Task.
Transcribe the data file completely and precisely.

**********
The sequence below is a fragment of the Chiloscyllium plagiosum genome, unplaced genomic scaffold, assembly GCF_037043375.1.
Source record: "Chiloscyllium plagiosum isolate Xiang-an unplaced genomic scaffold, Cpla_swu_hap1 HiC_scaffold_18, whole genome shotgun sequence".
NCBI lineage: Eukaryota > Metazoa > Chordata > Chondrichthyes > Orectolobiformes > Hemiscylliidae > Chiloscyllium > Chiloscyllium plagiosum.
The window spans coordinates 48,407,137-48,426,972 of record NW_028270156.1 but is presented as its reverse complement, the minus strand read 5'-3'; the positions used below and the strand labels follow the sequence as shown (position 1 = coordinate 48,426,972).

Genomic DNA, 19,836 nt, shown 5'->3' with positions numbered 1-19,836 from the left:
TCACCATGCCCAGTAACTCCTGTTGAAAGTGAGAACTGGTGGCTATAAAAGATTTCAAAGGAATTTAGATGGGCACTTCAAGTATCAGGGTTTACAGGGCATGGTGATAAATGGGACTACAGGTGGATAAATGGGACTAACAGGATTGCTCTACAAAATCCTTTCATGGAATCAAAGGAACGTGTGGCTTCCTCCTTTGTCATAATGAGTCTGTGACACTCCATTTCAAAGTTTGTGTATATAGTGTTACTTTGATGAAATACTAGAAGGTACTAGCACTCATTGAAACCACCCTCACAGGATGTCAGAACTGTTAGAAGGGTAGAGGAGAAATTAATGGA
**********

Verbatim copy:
The sequence below is a fragment of the Chiloscyllium plagiosum genome, unplaced genomic scaffold, assembly GCF_037043375.1.
Source record: "Chiloscyllium plagiosum isolate Xiang-an unplaced genomic scaffold, Cpla_swu_hap1 HiC_scaffold_18, whole genome shotgun sequence".
NCBI lineage: Eukaryota > Metazoa > Chordata > Chondrichthyes > Orectolobiformes > Hemiscylliidae > Chiloscyllium > Chiloscyllium plagiosum.
The window spans coordinates 48,407,137-48,426,972 of record NW_028270156.1 but is presented as its reverse complement, the minus strand read 5'-3'; the positions used below and the strand labels follow the sequence as shown (position 1 = coordinate 48,426,972).

Genomic DNA, 19,836 nt, shown 5'->3' with positions numbered 1-19,836 from the left:
TCACCATGCCCAGTAACTCCTGTTGAAAGTGAGAACTGGTGGCTATAAAAGATTTCAAAGGAATTTAGATGGGCACTTCAAGTATCAGGGTTTACAGGGCATGGTGATAAATGGGACTACAGGTGGATAAATGGGACTAACAGGATTGCTCTACAAAATCCTTTCATGGAATCAAAGGAACGTGTGGCTTCCTCCTTTGTCATAATGAGTCTGTGACACTCCATTTCAAAGTTTGTGTATATAGTGTTACTTTGATGAAATACTAGAAGGTACTAGCACTCATTGAAACCACCCTCACAGGATGTCAGAACTGTTAGAAGGGTAGAGGAGAAATTAATGGA